by Karin Kolbe, July 2022 from Bulletin 5 of 2022 (July)
The trial of the Blackwattle Bay ferry continues. The service started in October 2019 and then stopped during COVID. It restarted in January 2022. The ferry trip is a delightful 13-minute ride between Blackwattle Bay (Glebe) and Barangaroo. The service is mostly every half hour, seven days a week. Worried about COVID? Fear not as there is an outside area on the ferry.
What’s at Barangaroo?
Barangaroo has many offices and several lively restaurants and bars overlooking the harbour. It’s a cheerful place with lots of pedestrians enjoying the space and harbour vibe. From Barangaroo, it’s just a nine-minute walk to Wynyard Park. Or walk 15 minutes around to the old finger wharves and the arts precinct. There you will find the Rosslyn Packer Theatre, used by the Sydney Theatre Company, Sydney Dance Company and several choirs, among others. And there are (of course) more bars, cafés and restaurants dotted around the wharves. There’s also Barangaroo Reserve to explore at the tip of Millers Point, jutting into the harbour.
If walking isn’t your thing, the 311, 324 and 325 buses run from Millers Point, past Barangaroo Wharf, through the city, then to the Eastern suburbs.
That’s all the good news.
The bad news
Unfortunately, the ferry service is still a trial and the community needs to demonstrate that it’s being used. The passenger numbers are a closely-held secret – even Jamie Parker, state Member for Balmain, can’t get hold of them. My personal observation is that numbers are slowly rising.
At the moment, there are a few barriers to getting more bums on seats:
- The service isn’t widely known about, as there has never been much publicity.
- Information about the ferry is omitted from some official ferry maps and transport apps.
- It’s not part of the Opal system, so the fare is paid by credit or debit card. Full fare is $6.21 and a concession fare is $3.00. There’s no Gold Opal $2.50 daily fare, or weekly discounts.
- The last service for the day is too early for theatre performances or dining out, particularly on weekends.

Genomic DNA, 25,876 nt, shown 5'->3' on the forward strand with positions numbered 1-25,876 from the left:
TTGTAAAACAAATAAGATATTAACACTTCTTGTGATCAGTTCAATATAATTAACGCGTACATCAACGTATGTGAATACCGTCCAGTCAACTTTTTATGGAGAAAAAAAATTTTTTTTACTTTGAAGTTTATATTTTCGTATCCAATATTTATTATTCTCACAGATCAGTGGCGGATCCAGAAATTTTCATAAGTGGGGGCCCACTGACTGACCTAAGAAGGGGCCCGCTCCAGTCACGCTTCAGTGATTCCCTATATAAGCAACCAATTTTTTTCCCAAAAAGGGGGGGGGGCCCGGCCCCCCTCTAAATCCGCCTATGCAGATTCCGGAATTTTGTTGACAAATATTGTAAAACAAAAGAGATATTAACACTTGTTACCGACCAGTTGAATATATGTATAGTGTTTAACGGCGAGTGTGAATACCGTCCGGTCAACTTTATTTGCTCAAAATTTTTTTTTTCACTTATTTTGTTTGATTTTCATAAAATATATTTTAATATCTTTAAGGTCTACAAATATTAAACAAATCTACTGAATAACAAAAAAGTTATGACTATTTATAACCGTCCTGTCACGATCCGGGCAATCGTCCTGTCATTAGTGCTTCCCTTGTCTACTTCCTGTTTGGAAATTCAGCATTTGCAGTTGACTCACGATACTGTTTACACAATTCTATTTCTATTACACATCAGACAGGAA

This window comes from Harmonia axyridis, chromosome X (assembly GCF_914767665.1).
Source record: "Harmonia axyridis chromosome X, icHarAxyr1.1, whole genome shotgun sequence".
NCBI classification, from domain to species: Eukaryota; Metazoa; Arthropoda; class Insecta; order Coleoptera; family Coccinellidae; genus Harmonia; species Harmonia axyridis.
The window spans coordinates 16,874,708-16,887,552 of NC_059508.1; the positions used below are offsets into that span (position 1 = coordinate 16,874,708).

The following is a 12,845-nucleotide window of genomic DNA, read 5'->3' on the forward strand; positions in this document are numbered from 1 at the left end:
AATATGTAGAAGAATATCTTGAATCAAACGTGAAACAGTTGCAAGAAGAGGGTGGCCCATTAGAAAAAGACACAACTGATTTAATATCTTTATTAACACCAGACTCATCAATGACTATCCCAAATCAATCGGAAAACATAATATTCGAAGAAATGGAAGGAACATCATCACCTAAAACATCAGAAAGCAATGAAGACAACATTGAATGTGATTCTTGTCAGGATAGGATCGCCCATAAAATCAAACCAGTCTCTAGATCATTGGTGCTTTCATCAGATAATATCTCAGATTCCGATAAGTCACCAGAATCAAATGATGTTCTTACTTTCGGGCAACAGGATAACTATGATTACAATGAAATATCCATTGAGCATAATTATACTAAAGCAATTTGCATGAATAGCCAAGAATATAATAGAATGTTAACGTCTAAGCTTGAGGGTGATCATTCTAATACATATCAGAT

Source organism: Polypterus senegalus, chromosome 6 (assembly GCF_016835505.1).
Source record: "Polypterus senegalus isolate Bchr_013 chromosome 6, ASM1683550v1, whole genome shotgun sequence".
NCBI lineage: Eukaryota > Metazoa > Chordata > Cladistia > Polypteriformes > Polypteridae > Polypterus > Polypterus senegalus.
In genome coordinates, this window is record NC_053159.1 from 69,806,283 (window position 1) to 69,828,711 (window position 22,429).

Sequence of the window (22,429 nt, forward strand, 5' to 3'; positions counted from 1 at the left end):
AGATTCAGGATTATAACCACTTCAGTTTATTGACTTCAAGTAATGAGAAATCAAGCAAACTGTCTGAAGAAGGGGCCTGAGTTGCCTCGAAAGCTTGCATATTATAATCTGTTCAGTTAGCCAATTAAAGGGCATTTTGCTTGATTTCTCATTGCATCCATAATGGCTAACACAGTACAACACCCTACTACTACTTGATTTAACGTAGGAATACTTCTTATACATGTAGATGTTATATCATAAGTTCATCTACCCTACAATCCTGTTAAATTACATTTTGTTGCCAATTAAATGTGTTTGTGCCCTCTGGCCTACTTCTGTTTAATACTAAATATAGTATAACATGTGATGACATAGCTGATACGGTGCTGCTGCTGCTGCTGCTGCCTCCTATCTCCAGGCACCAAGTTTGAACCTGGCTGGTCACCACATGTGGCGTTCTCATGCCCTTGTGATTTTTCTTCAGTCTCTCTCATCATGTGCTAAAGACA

What can you do to help?
- Catch the ferry next time you go to the city …
- … then post your experience to social media.
- Tell anyone visiting you to take the ferry.
- Email David Elliott (Minister for Transport) and Rob Stokes (Minister for Infrastructure, Minister for Cities and Minister for Active Transport). (People who use public transport walk more!). Their details can be found at https://www.nsw.gov.au/nsw-government/ministers
- Ask for the ferry service to be on Opal and better publicised.
- Email me if you can help count passengers: email@example.com
As a community, we need to pull together and demonstrate that this service is useful and wanted. Once this service is permanent, we can lobby for longer hours and services to Rozelle Bay and the Sydney Fish Market.
2 comments. Please add yours.
Yes! And if you are going to anywhere near Wynyard or the northern end of the city, it’s quicker than either the bus or light rail.
It’s a great service. We use it as often – going to Barangaroo or anywhere in the north and central parts of the CBD. Of course we connect with ferries going to other points around the harbour and Circular Quay. Because the last return service is at approx 8pm, too early for hospitality activities in the city, we walk to the tram (Pyrmont Bay or Chinatown) even though they are inconvenient. It beats the buses because it is so reliable, and the staff a always friendly.